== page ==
Classical Pick of the Week: Concrete Frequency
For the third year, the Los Angeles Philharmonic is producing a series that explores a single topic, usually one that reaches from the hardcore to the non-traditional classical going audiences. In 2006, it was Minimalist Fest. featuring famed compositions of the minimalism movement and an all night concert til 4 a.m. with The Orb and other trance artists. This past year was From Shadow to Stalin, an exploration of Eastern Europe, classical musics to the band, DeVotchka.
This year is Concrete Frequency, "a multi-disciplinary series of events designed to examine and celebrate the elements that define a city, and how they are affected by, and reflected in, music" according to the LA Phil. The series of three components -- music, film and symposia -- begins this Friday at Walt Disney Concert Hall.
Friday night's program has American composer Aaron Copland's score to the documentary, "The City." It was thought that the city represented a place of great possibilities, but there was doubt it was the only way to live explained conductor David Robertson in a video by the LA Phil. The film looks at the suburbs as the alternative, which eventually brought empty and degraded city centers and then urban blight in reverse -- strip malls. The film will be screened with live orchestral accompaniment.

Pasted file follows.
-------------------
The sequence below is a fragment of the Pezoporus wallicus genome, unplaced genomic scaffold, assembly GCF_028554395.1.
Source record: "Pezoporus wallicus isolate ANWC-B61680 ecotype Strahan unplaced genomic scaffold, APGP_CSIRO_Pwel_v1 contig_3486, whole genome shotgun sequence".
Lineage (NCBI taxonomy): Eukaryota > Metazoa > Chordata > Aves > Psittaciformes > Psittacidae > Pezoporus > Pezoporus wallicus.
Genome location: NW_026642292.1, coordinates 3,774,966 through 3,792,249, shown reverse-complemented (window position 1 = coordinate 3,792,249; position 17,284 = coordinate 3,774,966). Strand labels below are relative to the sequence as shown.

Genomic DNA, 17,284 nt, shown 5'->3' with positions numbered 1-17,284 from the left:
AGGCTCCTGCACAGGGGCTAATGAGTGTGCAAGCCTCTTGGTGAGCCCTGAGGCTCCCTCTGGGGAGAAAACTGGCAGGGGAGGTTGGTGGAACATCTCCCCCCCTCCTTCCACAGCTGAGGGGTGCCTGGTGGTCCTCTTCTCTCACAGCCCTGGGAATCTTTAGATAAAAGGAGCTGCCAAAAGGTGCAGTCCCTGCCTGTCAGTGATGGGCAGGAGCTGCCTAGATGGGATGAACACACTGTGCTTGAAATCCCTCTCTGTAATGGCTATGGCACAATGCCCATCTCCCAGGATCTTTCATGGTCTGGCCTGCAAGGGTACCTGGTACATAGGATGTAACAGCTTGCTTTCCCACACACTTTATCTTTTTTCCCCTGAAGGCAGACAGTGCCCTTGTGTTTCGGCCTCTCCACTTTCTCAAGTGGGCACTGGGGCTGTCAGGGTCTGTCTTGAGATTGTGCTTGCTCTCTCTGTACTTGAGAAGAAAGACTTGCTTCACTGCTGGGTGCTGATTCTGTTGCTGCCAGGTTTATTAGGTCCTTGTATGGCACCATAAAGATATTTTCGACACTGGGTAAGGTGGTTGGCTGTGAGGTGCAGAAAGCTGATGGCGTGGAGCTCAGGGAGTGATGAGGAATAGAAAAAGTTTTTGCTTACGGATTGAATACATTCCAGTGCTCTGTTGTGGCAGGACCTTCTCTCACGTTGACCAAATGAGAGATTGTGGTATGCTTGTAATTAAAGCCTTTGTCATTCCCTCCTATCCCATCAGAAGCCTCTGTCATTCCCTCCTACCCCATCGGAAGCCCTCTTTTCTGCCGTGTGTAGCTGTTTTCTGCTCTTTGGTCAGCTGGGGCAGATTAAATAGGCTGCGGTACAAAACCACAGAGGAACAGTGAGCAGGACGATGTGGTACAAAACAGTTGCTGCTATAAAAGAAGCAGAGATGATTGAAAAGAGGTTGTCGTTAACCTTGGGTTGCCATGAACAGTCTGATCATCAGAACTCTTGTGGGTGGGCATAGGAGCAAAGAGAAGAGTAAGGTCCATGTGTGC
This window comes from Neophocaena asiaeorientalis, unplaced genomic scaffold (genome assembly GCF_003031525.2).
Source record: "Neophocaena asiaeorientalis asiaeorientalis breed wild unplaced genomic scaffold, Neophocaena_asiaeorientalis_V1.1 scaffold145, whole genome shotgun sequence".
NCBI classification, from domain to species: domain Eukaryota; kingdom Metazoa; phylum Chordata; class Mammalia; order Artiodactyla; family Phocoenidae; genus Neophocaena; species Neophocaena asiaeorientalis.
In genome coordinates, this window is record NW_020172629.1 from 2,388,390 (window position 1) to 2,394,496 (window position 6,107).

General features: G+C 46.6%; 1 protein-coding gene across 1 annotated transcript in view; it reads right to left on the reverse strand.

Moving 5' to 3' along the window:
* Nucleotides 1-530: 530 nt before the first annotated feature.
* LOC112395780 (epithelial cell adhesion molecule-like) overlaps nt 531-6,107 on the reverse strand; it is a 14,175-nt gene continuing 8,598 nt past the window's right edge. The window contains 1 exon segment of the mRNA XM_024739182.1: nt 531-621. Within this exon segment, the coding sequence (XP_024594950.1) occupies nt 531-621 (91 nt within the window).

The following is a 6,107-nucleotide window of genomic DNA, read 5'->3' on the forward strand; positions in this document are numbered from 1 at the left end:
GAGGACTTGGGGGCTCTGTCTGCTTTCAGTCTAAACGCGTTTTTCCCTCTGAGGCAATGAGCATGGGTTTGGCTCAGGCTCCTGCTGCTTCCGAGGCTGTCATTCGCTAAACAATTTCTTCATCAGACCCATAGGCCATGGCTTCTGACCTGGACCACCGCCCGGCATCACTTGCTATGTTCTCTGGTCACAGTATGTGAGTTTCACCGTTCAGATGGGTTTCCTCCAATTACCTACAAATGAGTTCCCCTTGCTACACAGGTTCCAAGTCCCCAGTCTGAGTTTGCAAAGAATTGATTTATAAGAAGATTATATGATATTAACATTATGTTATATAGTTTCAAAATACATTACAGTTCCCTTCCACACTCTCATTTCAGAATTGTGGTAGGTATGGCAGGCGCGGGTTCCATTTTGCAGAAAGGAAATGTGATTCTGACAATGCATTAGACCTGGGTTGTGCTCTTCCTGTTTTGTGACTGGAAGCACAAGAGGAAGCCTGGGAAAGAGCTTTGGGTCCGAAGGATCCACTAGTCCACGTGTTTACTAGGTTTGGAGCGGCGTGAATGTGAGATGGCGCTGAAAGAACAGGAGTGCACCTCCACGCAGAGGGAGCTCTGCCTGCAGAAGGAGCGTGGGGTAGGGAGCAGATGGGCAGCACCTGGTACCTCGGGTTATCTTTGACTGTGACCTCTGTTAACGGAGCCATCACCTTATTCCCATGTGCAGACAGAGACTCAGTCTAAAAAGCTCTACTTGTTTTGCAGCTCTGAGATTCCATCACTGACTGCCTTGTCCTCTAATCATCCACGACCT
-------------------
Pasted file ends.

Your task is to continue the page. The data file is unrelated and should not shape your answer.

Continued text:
Also on Friday's program is Edgard Varèse's "Amériques," followed by a post-event until midnight "in alternate spaces of the Hall with music, film, and dance inspired by the sights, sounds, and soul of Los Angeles," the Phil explains on ExperienceLA.
The same concert program continues on Saturday evening and Sunday afternoon with two additional pieces: Frank Zappa's "Dupree’s Paradise" and George Crumb's beautiful "A Haunted Landscape." Saturday afternoon will bring architect Frank Gehry and conductor David Robertson together on a free panel symposia exploring various elements of our built environment.
Image provided by the LA Phil